Friday, 27 April 2012

twenty-four.

Pride and Prejudice by Jane Austen (1813)

“I cannot fix on the hour, or the spot, or the look or the words, which laid the foundation. It is too long ago. I was in the middle before I knew that I had begun.” 

The Bennets are so unfortunate to have five daughters; Jane, Elizabeth, Mary, Lydia and Kitty. Mrs Bennet is hoping to get them all married to rich, well-respectable gentlemen. So when the manor close by is rented by a rich gentleman, Mr Bingley, the mother and daughters are eager to meet him. But it is his friend, the rich Mr Darcy who leaves the biggest and not the best impression on the girls.

But good things come to those who wait. And Mrs Bennet's wish for marrying off at least one of her daughters is fulfilled by the end of the book, not just once, but three times. Although it takes a while and a major change of heart for some of them to get there.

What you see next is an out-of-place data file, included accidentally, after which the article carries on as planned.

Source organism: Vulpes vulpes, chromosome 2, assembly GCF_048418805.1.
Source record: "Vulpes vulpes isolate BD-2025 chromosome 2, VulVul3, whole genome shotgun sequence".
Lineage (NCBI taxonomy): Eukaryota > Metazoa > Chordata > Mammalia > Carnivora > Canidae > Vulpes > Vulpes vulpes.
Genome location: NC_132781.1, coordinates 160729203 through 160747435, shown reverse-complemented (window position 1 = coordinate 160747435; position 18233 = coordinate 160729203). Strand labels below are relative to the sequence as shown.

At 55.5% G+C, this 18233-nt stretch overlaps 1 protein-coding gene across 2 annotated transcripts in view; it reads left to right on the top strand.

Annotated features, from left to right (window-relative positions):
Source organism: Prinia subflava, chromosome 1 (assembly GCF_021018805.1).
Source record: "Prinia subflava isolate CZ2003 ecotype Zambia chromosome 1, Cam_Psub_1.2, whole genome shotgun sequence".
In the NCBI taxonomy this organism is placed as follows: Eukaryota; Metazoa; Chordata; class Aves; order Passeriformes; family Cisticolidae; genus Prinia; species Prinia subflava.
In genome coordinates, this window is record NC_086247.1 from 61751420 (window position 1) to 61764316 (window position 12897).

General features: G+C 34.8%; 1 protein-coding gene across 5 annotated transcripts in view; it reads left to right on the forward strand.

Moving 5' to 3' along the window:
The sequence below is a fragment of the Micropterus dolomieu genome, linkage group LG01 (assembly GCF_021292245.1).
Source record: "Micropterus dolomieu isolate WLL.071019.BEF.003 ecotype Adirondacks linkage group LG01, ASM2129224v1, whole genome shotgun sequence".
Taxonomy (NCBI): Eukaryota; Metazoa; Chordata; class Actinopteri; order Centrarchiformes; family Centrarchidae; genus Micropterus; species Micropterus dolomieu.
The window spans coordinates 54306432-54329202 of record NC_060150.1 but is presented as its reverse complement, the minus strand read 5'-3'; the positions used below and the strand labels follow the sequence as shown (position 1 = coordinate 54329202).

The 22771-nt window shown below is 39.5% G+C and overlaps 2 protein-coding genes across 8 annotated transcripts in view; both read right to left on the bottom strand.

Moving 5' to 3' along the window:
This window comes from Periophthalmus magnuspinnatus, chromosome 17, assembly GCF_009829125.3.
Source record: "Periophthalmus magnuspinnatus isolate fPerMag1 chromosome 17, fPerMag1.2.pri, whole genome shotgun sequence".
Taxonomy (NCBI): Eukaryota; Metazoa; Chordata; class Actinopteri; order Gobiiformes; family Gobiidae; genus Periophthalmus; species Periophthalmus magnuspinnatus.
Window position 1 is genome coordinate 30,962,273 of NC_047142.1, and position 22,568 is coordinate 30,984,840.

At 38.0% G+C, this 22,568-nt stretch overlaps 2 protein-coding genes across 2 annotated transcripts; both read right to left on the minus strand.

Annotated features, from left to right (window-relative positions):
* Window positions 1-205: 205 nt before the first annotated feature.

I'm no longer an Austen virgin! I have always thought that Jane Austen would be boring, and I'm very glad to say that I was wrong. It is not the best thing I have read, but it was an entertaining read. I only wish we would have gotten to follow Lydia for a bit, because I really found her an interesting character.

 “I declare after all there is no enjoyment like reading! How much sooner one tires of any thing than of a book! -- When I have a house of my own, I shall be miserable if I have not an excellent library.”

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